Gender equity. The way things are going, we won’t reach true parity until the 22nd century
Alan Duncan, Director
The good news this International Women’s Day is that women are now moving through the ranks into management roles faster than men.
If things continue at this rate it will take just two more decades for women to hold the same number of full-time management positions as men.
For lower-level managers, it could happen even sooner, perhaps in just ten to eleven years.
But for the top spot of chief executive, we are unlikely to see women holding half the positions until 2100. That’s right: until the turn of the 22nd century, 80 years away.
Projected dates women should achieve parity with men
The Bankwest Curtin Economics Centre has crunched five years of data collected by the Workplace Gender Equality Agency and discovered that while the glass ceiling that has prevented women from holding high-level jobs is receding, the ceiling governing salaries remains pretty much in place.
At every management level, in every industry, the spread of salaries available to male managers is much wider and higher than the spread available to female mangers.
The top paid 10% of male mangers earn at least $600K in total salary, whereas the top paid 10% of female managers earn $436K, a difference of over $160K.
Which industry has the worst glass ceiling?
The real estate industry has the biggest gender difference in management pay, with the gap between the top male and female managers reaching nearly 36%. Access to commissions and bonuses is undoubtedly a key driver, as, when base salaries are compared the real estate industry has only the fifth widest gap, behind retailing, health care and social assistance, arts and recreation, and administrative and support services.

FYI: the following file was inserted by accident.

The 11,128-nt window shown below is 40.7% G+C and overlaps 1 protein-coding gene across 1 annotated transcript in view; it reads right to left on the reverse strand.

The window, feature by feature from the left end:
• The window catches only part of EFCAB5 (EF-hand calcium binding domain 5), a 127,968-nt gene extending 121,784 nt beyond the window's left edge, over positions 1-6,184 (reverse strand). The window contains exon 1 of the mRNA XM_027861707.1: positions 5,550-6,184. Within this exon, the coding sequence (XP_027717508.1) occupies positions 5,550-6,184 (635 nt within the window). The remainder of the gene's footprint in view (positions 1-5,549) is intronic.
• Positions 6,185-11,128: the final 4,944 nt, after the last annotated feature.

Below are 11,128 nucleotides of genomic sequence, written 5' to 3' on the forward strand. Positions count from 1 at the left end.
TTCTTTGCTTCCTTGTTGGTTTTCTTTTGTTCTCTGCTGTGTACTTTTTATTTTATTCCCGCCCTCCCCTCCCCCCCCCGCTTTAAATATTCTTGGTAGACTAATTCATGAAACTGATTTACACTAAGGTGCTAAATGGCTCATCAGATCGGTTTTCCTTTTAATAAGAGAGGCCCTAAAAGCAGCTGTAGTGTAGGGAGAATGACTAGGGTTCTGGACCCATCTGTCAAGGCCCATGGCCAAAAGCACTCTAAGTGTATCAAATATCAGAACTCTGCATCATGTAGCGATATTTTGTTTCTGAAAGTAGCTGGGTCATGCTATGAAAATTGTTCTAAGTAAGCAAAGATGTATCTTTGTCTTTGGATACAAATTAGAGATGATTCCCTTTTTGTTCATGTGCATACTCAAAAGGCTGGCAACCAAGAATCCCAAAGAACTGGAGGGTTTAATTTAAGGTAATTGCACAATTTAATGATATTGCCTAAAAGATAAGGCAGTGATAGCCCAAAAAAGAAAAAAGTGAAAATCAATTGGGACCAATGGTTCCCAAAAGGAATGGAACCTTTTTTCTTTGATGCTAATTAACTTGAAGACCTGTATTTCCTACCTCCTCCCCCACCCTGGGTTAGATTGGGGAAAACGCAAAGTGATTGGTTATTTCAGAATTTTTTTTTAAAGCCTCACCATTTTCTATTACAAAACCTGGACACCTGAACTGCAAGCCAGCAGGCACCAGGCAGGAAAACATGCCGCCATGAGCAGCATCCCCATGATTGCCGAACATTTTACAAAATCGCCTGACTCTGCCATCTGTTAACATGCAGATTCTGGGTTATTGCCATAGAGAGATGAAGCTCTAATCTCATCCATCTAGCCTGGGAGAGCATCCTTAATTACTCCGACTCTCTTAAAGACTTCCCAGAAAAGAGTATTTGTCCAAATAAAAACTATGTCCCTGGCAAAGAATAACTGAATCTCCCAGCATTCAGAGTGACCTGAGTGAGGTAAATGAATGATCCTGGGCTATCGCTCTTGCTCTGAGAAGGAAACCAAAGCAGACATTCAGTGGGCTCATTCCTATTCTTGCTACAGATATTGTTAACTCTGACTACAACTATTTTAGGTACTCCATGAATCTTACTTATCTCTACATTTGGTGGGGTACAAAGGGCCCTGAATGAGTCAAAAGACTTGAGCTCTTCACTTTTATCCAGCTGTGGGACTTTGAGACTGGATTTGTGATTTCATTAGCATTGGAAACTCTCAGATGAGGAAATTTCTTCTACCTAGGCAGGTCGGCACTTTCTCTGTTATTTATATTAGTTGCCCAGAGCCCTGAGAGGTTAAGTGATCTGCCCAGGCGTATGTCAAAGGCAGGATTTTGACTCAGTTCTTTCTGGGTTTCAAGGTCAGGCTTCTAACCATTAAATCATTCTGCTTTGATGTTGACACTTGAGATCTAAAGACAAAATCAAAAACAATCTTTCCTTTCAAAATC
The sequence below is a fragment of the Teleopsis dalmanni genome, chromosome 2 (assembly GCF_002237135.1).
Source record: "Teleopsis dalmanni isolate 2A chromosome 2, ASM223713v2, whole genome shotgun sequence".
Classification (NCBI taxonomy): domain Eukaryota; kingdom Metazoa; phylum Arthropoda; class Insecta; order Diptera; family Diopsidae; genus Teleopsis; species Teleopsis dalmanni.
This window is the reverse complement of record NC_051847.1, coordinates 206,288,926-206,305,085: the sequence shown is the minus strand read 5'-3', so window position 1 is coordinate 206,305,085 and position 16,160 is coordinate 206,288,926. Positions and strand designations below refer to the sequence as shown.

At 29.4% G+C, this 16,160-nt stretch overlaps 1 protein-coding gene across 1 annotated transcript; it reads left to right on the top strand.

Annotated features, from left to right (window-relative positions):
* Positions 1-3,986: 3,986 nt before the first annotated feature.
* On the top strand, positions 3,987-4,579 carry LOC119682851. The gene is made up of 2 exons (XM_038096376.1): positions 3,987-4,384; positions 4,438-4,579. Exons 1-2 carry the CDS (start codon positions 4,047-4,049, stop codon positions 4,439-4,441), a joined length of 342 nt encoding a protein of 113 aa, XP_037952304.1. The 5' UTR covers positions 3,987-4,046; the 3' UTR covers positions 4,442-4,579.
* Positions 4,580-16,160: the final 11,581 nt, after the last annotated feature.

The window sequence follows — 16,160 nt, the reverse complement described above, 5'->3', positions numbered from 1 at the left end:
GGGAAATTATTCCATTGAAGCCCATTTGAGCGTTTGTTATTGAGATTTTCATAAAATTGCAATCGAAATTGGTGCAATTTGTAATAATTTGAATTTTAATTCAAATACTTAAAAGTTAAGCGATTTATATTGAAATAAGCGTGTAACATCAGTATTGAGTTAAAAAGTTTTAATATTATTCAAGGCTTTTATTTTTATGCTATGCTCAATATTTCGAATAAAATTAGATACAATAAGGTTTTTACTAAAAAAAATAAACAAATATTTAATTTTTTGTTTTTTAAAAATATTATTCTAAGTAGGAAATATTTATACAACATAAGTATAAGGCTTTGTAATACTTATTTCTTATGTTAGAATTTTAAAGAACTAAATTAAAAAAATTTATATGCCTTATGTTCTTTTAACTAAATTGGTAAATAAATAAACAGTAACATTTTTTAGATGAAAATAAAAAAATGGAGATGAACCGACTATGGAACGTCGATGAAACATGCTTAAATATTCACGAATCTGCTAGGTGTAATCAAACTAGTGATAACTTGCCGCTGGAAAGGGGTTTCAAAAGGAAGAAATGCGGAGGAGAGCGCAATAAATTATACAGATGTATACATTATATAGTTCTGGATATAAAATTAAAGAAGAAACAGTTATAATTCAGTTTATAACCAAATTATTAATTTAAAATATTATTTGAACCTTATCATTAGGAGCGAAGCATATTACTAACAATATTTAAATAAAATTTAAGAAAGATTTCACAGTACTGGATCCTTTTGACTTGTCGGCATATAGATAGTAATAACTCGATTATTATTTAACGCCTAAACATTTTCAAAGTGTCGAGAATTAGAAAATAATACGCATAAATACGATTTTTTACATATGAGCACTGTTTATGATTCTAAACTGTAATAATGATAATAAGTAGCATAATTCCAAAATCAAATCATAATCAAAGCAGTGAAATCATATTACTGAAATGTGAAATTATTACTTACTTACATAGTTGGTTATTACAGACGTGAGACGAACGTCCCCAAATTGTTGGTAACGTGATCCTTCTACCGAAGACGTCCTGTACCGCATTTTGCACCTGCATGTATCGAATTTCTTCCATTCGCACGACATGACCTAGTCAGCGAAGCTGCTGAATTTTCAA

Retailing has the second widest gap when total remuneration is considered, with a difference of almost 35% between the top earning male and female managers. The next widest are in the finance and insurance industry, the health care and social assistance industry and arts and recreation.
So wide are the gaps that they themselves appear to be limiting the number of women in management.
Using statistical regression we estimate gender pay gaps within management combine to cut the proportion of women who are full-time managers by an average of 9.9 percentage points and the proportion of women who are part-time managers by 7.9 percentage points.
Managerial gender pay gaps by salary and industry, 2018
What works best?
Further work using the Workplace Gender Equality Agency data gives the ability to uncover what works best in driving gender equity.
It’s clear leadership is key.
Having a female chief executive increases the proportion of managers who are female by an average of 8.6 percentage points.
Moving from all-male to gender-equal boards increases the proportion of full-time managers who are female by 7.3 percentage points and the proportion of part-time managers who are female by 13.7 percentage points.
Effects of company policies and characteristics on shares of female managers, 2018
Policies that support women to combine work and family life are also critical to seeing women advance.
Combining them with accountability is important in making them work. We find flexible workplace policies are twice as effective at increasing the share of part-time managers if they are reinforced with reporting to the board.
Workplaces that offer employer-funded paid parental leave schemes covering 13 or more weeks halve the share of managers who resign during paid parental leave compared to those that offer access to only the Australian government scheme.
Workplaces that provide on-site childcare stem the loss of female managers during paid-parental leave by almost one fifth.
The findings of our report, as with the findings of earlier reports in the series, show clearly that companies have at their disposal a range of specific actions they could take that would hasten the move toward gender equity in pay and progression. Leadership, female representation on boards and accountability are among them.
If companies want to attract and retain the best talent, they must start looking at the return they receive from their investments.
But some glass ceilings are proving harder to break than others, particularly when it comes to parity in pay and representation at the highest level.
Companies need to show a real commitment to change to make sure we don’t have to wait another 80 years before women are as likely to run companies as men.